To optimize the performance of our discoverize portals we decided to try out the PageSpeed Module. Since we already have a little experience with NGINX, we decided to install NGINX(version 1.8.0) with the PageSpeed Module (version on our CentOS 6 and CentOS 7 servers.


  1. use guide: https://developers.google.com/speed/pagespeed/module/build_ngx_pagespeed_from_source
    1. ngx_pagespeed was not saved as .zip file, but without file extension – adjust the unzip command accordingly
    2. if needed add other modules to the NGINX configuration before installing NGINX, for instance the ngx_http_ssl_module:
        ./configure --add-module=$HOME/ngx_pagespeed-release-${NPS_VERSION}-beta --with-http_ssl_module
    3. If you install with the http_ssl_module you may have to install OpenSSL libraries first. yum install openssl will probably not suffice, yum install openssl-devel will be needed (you may wonder why ./configure states that OpenSSL is not available even though it is installed – what it really needs is openssl-devel).
    4. if only over-installing nginx, do not forget to restart the nginx service (reload will do nothing)
  2. create NGINX init script: https://www.nginx.com/resources/wiki/start/topics/examples/redhatnginxinit/
    1. adjust folder paths in that script:
      1. nginx="/usr/local/nginx/sbin/nginx" (line 22)
      2. NGINX_CONF_FILE="/usr/local/nginx/conf/nginx.conf" (line 25)
    2. give init script sufficient rights: rwxr-xr-x
  3. create log rotation script: http://www.scalescale.com/tips/nginx/how-to-rotate-nginx-logs/


There is no uninstall parameter in make for NGINX. Just remove the folders and files: sudo rm -f -R /usr/local/nginx && rm -f /usr/local/sbin/nginx && rm -rf /etc/init.d/nginx


  1. configure NGINX as proxy for web site
    1. there are many guides out there, for instance: https://www.nginx.com/resources/admin-guide/reverse-proxy/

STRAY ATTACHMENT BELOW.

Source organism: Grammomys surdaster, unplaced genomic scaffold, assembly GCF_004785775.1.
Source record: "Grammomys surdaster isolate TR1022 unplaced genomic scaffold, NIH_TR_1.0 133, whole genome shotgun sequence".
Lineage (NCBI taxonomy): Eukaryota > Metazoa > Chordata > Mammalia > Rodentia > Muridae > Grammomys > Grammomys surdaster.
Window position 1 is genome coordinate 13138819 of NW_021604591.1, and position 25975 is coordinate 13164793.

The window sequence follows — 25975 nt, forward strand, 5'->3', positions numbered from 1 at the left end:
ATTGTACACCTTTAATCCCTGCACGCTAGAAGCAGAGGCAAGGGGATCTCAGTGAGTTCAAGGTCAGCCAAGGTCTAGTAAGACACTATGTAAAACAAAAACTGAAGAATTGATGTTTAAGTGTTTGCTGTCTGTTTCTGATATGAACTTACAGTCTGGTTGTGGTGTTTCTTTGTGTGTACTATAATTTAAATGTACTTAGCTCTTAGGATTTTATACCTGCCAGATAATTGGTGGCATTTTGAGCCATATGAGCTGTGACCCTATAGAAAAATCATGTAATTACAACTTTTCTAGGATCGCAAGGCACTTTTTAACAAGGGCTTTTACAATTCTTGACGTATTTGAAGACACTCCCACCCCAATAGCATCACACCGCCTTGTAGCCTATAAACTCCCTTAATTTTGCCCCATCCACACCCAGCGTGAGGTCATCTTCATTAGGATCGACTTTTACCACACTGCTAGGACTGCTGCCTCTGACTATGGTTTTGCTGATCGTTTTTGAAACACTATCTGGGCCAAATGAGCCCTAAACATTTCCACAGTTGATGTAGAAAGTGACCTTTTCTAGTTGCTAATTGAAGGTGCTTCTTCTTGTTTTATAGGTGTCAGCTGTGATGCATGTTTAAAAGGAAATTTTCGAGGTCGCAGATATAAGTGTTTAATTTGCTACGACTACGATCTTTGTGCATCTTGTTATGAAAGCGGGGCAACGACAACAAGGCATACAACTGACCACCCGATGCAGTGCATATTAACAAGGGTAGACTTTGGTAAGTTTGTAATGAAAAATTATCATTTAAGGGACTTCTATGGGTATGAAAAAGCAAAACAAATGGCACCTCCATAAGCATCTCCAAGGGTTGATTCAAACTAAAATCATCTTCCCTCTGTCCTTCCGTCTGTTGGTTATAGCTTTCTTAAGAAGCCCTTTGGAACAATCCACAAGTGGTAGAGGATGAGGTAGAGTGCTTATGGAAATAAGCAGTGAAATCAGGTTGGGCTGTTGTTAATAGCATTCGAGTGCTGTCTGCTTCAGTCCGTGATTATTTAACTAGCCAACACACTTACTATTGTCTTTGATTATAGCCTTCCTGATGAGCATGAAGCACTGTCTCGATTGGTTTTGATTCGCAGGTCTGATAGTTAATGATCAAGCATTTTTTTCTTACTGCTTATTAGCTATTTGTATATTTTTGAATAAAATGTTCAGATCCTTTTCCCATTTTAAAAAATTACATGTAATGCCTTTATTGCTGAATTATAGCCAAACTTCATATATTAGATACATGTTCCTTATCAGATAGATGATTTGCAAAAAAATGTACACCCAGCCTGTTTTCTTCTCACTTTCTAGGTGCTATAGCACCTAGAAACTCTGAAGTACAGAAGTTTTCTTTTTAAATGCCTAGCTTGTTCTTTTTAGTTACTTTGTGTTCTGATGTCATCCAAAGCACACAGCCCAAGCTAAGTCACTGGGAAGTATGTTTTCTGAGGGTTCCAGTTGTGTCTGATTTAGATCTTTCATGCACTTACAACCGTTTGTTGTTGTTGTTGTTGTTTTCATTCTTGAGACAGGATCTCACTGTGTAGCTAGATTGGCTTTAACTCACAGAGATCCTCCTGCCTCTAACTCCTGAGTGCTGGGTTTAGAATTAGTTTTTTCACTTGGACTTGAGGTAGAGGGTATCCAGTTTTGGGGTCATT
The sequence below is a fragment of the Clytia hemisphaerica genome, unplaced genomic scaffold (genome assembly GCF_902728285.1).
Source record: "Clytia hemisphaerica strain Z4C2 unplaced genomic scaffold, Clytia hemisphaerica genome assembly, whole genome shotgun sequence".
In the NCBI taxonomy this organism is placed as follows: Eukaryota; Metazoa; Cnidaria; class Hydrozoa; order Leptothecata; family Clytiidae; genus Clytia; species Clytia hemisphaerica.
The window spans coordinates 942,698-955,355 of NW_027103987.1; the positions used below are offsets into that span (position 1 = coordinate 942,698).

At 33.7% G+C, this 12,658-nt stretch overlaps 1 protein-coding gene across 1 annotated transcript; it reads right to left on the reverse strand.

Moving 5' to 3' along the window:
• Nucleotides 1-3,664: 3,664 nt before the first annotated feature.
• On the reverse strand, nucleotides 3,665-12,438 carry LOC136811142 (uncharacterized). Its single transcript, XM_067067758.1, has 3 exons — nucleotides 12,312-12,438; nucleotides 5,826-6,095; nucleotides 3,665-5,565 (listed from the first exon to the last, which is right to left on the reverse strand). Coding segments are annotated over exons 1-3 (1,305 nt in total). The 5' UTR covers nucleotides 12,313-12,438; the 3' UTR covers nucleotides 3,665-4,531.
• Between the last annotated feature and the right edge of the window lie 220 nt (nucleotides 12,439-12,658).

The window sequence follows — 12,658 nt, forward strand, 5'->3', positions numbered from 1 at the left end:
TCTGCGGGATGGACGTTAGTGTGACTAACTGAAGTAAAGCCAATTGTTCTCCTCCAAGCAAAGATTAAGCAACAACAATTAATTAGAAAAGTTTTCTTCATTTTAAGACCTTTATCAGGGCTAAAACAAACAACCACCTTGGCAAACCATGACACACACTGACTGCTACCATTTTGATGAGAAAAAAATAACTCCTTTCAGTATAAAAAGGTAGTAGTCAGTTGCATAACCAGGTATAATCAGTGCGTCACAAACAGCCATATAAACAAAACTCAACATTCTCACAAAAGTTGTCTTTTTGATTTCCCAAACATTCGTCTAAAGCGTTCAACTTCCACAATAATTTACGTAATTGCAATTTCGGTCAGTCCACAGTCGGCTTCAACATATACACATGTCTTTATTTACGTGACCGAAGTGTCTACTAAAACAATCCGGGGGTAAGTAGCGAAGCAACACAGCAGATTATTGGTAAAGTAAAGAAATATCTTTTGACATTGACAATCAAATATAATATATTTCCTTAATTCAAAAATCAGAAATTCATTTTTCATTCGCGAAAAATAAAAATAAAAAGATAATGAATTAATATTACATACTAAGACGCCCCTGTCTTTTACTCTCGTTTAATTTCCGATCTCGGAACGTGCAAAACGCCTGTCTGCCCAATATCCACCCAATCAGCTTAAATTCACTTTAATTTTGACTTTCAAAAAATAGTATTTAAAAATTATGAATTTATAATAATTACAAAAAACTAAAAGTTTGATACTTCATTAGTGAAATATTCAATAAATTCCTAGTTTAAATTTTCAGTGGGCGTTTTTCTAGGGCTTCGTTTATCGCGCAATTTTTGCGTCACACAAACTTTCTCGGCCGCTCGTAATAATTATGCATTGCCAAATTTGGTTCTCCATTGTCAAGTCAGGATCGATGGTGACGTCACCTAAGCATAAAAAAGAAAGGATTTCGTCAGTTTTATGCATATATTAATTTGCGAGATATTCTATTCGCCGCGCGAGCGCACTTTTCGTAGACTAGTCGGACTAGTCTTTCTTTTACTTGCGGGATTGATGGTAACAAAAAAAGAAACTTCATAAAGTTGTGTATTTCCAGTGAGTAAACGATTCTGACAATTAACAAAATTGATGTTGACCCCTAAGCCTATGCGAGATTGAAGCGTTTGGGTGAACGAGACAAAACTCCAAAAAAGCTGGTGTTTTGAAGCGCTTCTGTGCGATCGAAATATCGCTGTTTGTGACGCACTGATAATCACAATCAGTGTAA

2. proxy_set_header has to be set, so backend server knows which application should reply
    3. proxy_http_version has to be set to 1.1 – otherwise only parts of page may be transferred
  2. enable the module: https://developers.google.com/speed/pagespeed/module/configuration
    1. use tmpfs for the caching folder: https://developers.google.com/speed/pagespeed/module/faq#tmpfs 
  3. configure filters for PageSpeed Module: https://developers.google.com/speed/pagespeed/module/config_filters
    1. let PageSpeed take care of compressing the response: do not activate gzip, PageSpeed will automatically configure it

    2. try out the filters which are not automatically enabled with the RewriteLevel CoreFilters

All in all it is not an easy task to get the PageSpeed Module working, but in the end it is surely easier and faster to let it optimize your web site responses instead of implementing all the different optimizations.

Since our backend server are Windows server we briefly considered using the IISpeed wrapper for the PageSpeed Module, but went with NGINX. Maybe IISpeed is easier to install and to configure. If you have experience using IISpeed, I would like to read a comment about ist usability.


I had another small odyssey when I transferred our TeamCity installation to our new server.

Without an external database

If you are not using an external database the process is pretty easy:

  1. Use the UI to backup the TeamCity data
  2. Install TeamCity on the new server
  3. Copy the backup data to the new TeamCity Data Directory (usually "C:\ProgramData\JetBrains\TeamCity")
  4. Set the projects from hidden to visible in the administration area.

With an external database

If you, like we, use an external SQL database for TeamCity the migration is a totally different ball game.

  1. I backed up the data again with the UI like above.
  2. For restoring I used this documentation.

I ran into a few problems:

  • It was imperative to not startup the site before running the maintainDB command.
  • I needed to allow TCP/IP connections to the SQL instance.
  • I had some problems with my Java installation (ClassNotFoundException jdbc.SQLServerDriver - it seemed the additional 32bit installation caused the problems). These two articles helped me.
  • I also ran into some problems to get the TeamCity projects on the new server running:
    • I had to adjust the MSBuild versions.
    • For npm I had to manually create a folder because of a ENOENT error.
    • For grunt I had to add C:\Users\[username]\AppData\Roaming\npm to global PATH, and execute “npm install -g grunt-cli” there.